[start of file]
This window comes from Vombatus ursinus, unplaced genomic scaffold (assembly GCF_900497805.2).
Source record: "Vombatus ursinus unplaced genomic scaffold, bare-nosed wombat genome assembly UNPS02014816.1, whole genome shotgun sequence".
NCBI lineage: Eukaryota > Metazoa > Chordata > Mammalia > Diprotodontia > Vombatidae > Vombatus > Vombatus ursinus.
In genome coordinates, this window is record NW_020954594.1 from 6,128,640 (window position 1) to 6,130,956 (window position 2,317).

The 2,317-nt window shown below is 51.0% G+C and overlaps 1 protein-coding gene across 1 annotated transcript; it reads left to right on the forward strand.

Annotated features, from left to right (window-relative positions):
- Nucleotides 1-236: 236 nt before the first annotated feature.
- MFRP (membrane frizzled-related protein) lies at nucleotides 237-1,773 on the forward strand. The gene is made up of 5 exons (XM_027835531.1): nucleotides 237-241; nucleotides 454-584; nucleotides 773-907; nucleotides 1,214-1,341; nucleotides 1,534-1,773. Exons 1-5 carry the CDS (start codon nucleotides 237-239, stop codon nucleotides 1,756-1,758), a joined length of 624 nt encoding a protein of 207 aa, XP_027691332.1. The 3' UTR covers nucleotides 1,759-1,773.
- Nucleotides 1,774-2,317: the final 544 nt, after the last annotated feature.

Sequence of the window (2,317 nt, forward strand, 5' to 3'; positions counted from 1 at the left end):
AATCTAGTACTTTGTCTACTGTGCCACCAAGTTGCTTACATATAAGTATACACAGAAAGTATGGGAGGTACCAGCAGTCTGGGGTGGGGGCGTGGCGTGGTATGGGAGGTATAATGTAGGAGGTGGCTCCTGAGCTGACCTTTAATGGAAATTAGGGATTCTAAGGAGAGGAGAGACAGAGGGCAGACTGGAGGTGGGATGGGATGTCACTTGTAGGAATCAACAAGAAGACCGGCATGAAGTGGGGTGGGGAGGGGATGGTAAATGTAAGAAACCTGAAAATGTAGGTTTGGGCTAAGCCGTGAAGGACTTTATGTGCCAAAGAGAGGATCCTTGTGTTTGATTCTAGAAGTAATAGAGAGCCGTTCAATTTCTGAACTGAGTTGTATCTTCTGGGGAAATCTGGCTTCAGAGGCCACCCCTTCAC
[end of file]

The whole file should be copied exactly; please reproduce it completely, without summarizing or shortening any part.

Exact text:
This window comes from Vombatus ursinus, unplaced genomic scaffold (assembly GCF_900497805.2).
Source record: "Vombatus ursinus unplaced genomic scaffold, bare-nosed wombat genome assembly UNPS02014816.1, whole genome shotgun sequence".
NCBI lineage: Eukaryota > Metazoa > Chordata > Mammalia > Diprotodontia > Vombatidae > Vombatus > Vombatus ursinus.
In genome coordinates, this window is record NW_020954594.1 from 6,128,640 (window position 1) to 6,130,956 (window position 2,317).

The 2,317-nt window shown below is 51.0% G+C and overlaps 1 protein-coding gene across 1 annotated transcript; it reads left to right on the forward strand.

Annotated features, from left to right (window-relative positions):
- Nucleotides 1-236: 236 nt before the first annotated feature.
- MFRP (membrane frizzled-related protein) lies at nucleotides 237-1,773 on the forward strand. The gene is made up of 5 exons (XM_027835531.1): nucleotides 237-241; nucleotides 454-584; nucleotides 773-907; nucleotides 1,214-1,341; nucleotides 1,534-1,773. Exons 1-5 carry the CDS (start codon nucleotides 237-239, stop codon nucleotides 1,756-1,758), a joined length of 624 nt encoding a protein of 207 aa, XP_027691332.1. The 3' UTR covers nucleotides 1,759-1,773.
- Nucleotides 1,774-2,317: the final 544 nt, after the last annotated feature.

Sequence of the window (2,317 nt, forward strand, 5' to 3'; positions counted from 1 at the left end):
AATCTAGTACTTTGTCTACTGTGCCACCAAGTTGCTTACATATAAGTATACACAGAAAGTATGGGAGGTACCAGCAGTCTGGGGTGGGGGCGTGGCGTGGTATGGGAGGTATAATGTAGGAGGTGGCTCCTGAGCTGACCTTTAATGGAAATTAGGGATTCTAAGGAGAGGAGAGACAGAGGGCAGACTGGAGGTGGGATGGGATGTCACTTGTAGGAATCAACAAGAAGACCGGCATGAAGTGGGGTGGGGAGGGGATGGTAAATGTAAGAAACCTGAAAATGTAGGTTTGGGCTAAGCCGTGAAGGACTTTATGTGCCAAAGAGAGGATCCTTGTGTTTGATTCTAGAAGTAATAGAGAGCCGTTCAATTTCTGAACTGAGTTGTATCTTCTGGGGAAATCTGGCTTCAGAGGCCACCCCTTCAC